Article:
, Volume 97, Issue 10, pp 4467-4483,
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Molecular diagnosis to discriminate pathogen and apathogen species of the hybrid Verticillium longisporum on the oilseed crop Brassica napus

Abstract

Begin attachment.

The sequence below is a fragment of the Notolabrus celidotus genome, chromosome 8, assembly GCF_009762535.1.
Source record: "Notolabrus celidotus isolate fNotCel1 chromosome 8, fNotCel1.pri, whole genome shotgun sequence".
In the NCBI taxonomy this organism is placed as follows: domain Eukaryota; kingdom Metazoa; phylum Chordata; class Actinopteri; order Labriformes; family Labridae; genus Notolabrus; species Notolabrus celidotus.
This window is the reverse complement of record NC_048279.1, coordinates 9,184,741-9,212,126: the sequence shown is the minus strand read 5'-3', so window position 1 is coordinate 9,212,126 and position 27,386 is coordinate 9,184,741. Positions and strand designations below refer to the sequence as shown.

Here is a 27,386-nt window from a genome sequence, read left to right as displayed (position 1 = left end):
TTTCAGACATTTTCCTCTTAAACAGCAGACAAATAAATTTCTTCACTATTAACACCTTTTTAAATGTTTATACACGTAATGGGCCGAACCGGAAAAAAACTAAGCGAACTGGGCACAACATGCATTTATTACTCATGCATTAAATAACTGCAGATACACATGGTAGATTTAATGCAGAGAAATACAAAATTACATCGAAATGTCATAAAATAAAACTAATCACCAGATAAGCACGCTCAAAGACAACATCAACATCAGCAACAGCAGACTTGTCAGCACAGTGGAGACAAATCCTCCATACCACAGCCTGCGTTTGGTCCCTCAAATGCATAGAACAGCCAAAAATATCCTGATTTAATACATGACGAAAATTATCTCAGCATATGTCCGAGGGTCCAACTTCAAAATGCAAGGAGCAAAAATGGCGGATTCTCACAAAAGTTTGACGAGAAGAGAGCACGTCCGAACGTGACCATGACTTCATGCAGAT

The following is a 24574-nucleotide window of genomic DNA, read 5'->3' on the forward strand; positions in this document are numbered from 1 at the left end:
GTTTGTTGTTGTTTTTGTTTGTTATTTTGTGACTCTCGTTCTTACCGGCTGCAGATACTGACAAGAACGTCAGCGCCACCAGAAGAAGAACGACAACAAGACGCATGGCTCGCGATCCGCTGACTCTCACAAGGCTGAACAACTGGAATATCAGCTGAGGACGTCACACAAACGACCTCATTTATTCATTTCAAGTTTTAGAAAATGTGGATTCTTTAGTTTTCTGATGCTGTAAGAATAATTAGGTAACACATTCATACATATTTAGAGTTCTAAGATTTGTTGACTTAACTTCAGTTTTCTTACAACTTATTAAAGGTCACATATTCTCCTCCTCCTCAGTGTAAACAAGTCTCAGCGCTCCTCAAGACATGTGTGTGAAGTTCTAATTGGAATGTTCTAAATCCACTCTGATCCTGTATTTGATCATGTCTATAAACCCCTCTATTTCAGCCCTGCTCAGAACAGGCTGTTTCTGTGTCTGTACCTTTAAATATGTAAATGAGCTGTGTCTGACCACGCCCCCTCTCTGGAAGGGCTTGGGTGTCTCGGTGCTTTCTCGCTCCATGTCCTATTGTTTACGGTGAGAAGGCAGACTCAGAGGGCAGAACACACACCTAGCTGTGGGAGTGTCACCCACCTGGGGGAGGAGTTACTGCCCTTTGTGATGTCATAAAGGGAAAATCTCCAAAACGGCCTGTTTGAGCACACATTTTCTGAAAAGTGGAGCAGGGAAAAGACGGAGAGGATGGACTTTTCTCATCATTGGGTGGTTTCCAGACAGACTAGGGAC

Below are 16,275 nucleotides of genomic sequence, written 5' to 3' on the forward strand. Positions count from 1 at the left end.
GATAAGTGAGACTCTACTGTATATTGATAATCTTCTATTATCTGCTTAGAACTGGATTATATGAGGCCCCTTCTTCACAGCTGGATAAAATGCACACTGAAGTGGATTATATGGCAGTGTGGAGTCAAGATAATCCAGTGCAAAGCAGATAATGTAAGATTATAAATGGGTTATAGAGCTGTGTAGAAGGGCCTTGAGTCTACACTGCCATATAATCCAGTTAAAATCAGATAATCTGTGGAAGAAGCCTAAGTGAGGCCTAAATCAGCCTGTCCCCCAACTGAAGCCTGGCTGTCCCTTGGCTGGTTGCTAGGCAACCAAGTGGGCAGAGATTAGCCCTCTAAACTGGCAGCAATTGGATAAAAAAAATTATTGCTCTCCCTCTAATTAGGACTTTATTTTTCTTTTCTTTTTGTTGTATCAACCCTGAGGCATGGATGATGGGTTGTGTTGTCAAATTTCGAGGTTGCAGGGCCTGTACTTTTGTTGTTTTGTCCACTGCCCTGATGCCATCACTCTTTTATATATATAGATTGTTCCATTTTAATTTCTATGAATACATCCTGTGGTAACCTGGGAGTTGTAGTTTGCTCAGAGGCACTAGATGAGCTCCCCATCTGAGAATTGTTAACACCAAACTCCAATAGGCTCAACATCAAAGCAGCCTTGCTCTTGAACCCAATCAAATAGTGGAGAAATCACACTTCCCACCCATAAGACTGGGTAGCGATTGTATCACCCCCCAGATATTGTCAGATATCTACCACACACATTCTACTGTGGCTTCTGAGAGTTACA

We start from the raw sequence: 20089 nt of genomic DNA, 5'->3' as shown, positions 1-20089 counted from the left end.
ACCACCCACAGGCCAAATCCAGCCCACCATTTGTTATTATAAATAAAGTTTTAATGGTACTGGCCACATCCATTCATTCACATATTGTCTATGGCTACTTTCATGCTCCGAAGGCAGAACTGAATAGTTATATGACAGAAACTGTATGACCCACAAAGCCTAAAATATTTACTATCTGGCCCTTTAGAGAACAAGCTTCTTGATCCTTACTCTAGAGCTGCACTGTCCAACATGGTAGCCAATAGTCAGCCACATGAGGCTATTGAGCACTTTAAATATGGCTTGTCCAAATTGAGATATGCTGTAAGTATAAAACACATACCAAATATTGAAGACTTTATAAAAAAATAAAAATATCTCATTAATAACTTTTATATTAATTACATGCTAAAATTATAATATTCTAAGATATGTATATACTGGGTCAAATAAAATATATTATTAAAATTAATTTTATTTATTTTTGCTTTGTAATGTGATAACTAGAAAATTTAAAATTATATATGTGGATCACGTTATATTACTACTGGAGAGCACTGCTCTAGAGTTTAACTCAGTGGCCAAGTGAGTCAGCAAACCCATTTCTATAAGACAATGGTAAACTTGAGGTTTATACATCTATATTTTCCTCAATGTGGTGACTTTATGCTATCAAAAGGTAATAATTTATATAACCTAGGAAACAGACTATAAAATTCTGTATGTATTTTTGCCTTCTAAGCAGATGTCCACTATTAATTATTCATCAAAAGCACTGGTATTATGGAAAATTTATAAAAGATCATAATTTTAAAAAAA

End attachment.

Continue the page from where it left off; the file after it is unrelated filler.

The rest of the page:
The cruciferous fungal pathogen Verticillium longisporum represents an allodiploid hybrid with long spores and almost double the amount of nuclear DNA compared to other Verticillium species. V. longisporum evolved at least three times by hybridization. In Europe, virulent A1xD1 and avirulent A1xD3 hybrids were isolated from the oilseed crop Brassica napus. Parental A1 or D1 species are yet unknown whereas the D3 lineage represents Verticillium dahliae. Eleven V. longisporum isolates from Europe or California corresponding to hybrids A1xD1 or A1xD3 were compared. A single characteristic type of nuclear ribosomal DNA could be assigned to each hybrid lineage. The two avirulent A1xD3 isolates carried exclusively D3 ribosomal DNA (rDNA) which corresponds to V. dahliae. The rDNA of all nine A1xD1 isolates is identical but distinct from D3 and presumably originates from A1. Both hybrid lineages carry two distinct isogene pairs of four conserved regulatory genes corresponding to either A1 or D1/D3. D1 and D3 paralogues differ in several single nucleotide polymorphisms. Southern hybridization patterns confirmed differences between the A1 and D1/D3 isogenes and resulted in similar patterns for D1 and D3. Distinct signatures of the Verticillium transcription activator (VTA)2 regulatory isogene pair allow identification of V. longisporum hybrids by a single polymerase chain reaction and the separation from haploid species as V. dahliae or Verticillium albo-atrum. The combination between VTA2 signature and rDNA type identification represents an attractive diagnostic tool to discriminate allodiploid from haploid Verticillia and to distinguish between A1xD1 and A1xD3 hybrids which differ in their virulence towards B. napus.